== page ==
Namaste (//, Devanagari: नमस्ते, Hindi: [nəməsteː] ( listen)), sometimes spoken as Namaskar, Namaskaram is a respectful form of greeting in Hindu custom, found on the Indian subcontinent mainly in India and Nepal and among the Indian diaspora. Also in other parts of south-east Asia where there is little or no Hindu influence. It is used both for salutation and valediction. Namaste is usually spoken with a slight bow and hands pressed together, palms touching and fingers pointing upwards, thumbs close to the chest. This gesture is called Añjali Mudrā or Pranamasana. Namaste can be spoken without the bow, however, the bow is more formal and is considered to be respectful, especially when directed towards an elder or a person of importance.
In India, it is a common greeting, but it has no spiritual significance. The greeting may also be spoken without the gesture or the gesture performed wordlessly, carrying the same meaning.
Etymology, meaning and origins
Namaste (Namah + te, Devanagari: नम:+ ते = नमस्ते) is derived from Sanskrit and is a combination of the word namah and the second person dative pronoun in its enclitic form, te. The word namaḥ takes the Sandhi form namas before the sound t.
Namaḥ means 'bow', 'obeisance', 'reverential salutation' or 'adoration' and te means 'to you' (singular dative case of 'tvam'). Therefore, Namaste literally means "bowing to you".  In Hinduism, it also has a spiritual import reflecting the belief that "the divine and self (atman, soul) is same in you and me", and connotes "I bow to the divine in you".
A less common variant is used in the case of three or more people being addressed namely Namo vaḥ which is a combination of namaḥ and the enclitic 2nd person plural pronoun vaḥ. The word namaḥ takes the Sandhi form namo before the sound v.
The gesture is widely used throughout India, Nepal, Bangladesh, parts of Asia and beyond where people of South and Southeast Asian origins have migrated. Namaste or namaskar is used as a respectful form of greeting, acknowledging and welcoming a relative, guest or stranger. In some contexts, namaste is used by one person to express gratitude for assistance offered or given, and to thank the other person for his or her generous kindness.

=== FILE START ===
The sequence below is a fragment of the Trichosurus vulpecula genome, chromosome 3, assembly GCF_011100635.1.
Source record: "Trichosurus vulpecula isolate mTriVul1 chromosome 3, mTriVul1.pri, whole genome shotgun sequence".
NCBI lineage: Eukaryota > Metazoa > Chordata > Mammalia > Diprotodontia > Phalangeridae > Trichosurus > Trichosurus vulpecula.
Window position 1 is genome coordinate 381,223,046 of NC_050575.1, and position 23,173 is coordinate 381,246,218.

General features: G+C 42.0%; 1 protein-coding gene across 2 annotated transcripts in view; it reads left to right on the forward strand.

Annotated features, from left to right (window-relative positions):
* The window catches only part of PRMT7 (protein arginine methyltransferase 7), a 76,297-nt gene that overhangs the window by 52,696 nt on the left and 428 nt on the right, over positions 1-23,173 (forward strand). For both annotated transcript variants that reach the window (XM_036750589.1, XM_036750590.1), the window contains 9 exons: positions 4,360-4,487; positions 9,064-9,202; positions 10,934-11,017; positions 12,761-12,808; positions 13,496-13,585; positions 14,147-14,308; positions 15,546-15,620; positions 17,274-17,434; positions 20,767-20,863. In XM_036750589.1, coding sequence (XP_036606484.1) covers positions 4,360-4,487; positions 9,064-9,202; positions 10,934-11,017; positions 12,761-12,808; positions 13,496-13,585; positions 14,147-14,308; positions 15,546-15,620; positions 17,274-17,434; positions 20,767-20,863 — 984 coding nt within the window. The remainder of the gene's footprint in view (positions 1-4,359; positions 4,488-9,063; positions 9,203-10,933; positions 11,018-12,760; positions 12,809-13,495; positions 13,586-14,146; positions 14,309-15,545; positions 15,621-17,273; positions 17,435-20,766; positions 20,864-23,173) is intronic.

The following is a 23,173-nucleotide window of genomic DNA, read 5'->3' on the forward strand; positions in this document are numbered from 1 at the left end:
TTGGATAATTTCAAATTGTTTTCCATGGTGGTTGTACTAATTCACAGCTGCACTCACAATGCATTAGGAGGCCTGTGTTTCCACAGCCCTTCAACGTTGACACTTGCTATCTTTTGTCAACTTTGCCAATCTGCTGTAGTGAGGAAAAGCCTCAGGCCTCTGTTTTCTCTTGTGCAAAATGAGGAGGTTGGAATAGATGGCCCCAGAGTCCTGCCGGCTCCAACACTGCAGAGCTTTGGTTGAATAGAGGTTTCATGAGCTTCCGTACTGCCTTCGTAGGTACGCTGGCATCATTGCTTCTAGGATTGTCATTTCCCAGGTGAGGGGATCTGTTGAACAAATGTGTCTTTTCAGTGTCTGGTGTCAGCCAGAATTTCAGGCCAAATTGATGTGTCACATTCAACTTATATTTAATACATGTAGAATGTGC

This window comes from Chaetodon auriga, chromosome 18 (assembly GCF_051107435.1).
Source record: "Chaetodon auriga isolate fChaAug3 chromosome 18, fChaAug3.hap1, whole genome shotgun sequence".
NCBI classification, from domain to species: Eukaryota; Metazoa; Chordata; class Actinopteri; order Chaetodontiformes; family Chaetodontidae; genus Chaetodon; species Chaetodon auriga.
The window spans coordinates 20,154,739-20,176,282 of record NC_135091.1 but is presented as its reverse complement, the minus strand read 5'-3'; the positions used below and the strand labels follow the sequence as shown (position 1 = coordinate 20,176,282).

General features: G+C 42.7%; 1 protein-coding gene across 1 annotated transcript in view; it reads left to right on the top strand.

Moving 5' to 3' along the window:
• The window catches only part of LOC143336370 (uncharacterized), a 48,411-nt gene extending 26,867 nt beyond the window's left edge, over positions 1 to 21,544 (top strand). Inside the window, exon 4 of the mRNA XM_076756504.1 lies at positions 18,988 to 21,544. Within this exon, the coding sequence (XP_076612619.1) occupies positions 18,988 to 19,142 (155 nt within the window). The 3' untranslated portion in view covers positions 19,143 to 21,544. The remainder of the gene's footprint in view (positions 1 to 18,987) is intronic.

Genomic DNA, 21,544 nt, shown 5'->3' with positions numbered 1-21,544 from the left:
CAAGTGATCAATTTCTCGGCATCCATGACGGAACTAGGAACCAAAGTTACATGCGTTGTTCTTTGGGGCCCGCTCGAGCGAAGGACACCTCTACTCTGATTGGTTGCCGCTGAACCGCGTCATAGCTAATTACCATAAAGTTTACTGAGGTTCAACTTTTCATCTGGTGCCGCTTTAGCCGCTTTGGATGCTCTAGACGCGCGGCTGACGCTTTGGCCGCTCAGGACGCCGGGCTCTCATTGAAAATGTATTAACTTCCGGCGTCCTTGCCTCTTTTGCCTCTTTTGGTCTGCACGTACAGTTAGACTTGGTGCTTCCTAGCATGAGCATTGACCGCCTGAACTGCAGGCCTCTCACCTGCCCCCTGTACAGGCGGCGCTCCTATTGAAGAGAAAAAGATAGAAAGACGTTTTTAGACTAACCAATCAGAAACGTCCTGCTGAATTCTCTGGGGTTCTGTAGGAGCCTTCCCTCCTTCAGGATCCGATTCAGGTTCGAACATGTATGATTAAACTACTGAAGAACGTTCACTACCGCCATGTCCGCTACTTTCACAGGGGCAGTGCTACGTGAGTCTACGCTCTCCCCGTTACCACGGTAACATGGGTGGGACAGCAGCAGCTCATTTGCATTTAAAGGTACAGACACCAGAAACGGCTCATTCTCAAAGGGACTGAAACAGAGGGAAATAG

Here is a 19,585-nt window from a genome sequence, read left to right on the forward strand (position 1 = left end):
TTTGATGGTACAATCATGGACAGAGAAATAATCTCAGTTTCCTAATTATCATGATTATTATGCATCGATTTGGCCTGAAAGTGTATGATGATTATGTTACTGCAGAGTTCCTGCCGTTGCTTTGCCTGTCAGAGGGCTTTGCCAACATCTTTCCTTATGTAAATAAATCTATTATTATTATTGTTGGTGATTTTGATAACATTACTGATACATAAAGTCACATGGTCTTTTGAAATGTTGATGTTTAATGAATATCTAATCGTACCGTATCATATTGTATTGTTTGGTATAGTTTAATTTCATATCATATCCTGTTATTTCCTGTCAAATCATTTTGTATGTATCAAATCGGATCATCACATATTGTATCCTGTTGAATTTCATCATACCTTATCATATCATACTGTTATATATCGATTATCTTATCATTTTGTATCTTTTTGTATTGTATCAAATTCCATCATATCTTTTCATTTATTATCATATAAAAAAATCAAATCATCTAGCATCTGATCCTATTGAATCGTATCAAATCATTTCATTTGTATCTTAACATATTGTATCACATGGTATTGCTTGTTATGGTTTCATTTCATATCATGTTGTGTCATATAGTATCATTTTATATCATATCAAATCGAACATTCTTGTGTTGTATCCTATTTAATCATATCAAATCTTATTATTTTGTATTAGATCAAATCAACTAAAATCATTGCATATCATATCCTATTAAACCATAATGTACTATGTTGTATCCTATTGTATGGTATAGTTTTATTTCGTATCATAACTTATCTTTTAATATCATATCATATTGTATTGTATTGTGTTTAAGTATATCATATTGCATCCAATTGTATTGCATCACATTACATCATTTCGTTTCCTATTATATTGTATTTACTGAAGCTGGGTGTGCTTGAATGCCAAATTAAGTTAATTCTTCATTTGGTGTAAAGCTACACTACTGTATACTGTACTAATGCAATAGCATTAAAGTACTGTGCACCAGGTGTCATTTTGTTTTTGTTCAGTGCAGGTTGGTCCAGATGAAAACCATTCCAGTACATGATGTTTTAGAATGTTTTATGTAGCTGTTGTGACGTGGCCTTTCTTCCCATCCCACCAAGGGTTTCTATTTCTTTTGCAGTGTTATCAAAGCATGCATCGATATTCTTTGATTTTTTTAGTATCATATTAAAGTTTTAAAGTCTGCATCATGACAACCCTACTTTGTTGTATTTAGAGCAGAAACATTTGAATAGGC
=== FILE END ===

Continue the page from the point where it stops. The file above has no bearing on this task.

Namaskar is also part of the 16 upacharas used inside temples or any place of formal Puja (worship). Namaste in the context of deity worship, scholars conclude, has the same function as in greeting a guest or anyone else. It expresses politeness, courtesy, honor, and hospitality from one person to the other. It is used in goodbyes as well. This is sometimes expressed, in ancient Hindu scriptures such as Taittiriya Upanishad, as Atithi Devobhava (literally, may the guest be god).
In the Hindi and Nepalese speaking populations of South Asia, Namaste (Hindi: [nəməsteː] ( listen), Devanagari: नमस्ते) and Namaskār are used synonymously. In Nepal, people generally use Namaskāra for greeting and respecting their elders. In Odia namaste is also known as ନମସ୍କାର (namaskār) General greeting[Hello-Namaskar]. In Kannada, Namaskāra (ನಮಸ್ಕಾರ) for singular and Namaskaragalu (ನಮಸ್ಕಾರಗಳು) is used and sharanu (ಶರಣು) is widely used in karnataka for namaste . In Telugu, Namaste is also known as Dandamu (దండము) or namaskaram (నమస్కారం) for singular and Dandaalu or namaskaralu for plural form. Pranamamu (ప్రణామము) is also used in formal Telugu. In Bengali, the Namaste gesture is expressed as Nōmōshkar (নমস্কার), and as Prōnäm (Bengali: প্রণাম) informally. In Assamese, Nômôskar (নমস্কাৰ) is used. In Tamil, Namaste is known as Vanakkam (வணக்கம்) which is derived from the root word vanangu (வணங்கு) meaning to bow or to greet. In Malayalam, Namaskāram (നമസ്കാരം) is used. In Sinhalese, replacement word for Namaste is āyubōvan (ආයුබෝවන්) which has the meaning wishing long live. The Sinhalese word namaskāra (නමස්කාර) which derived from Pali also has the same meaning for namaskār/namaskāra in Hindi, Nepali, Odia and Kannada languages.
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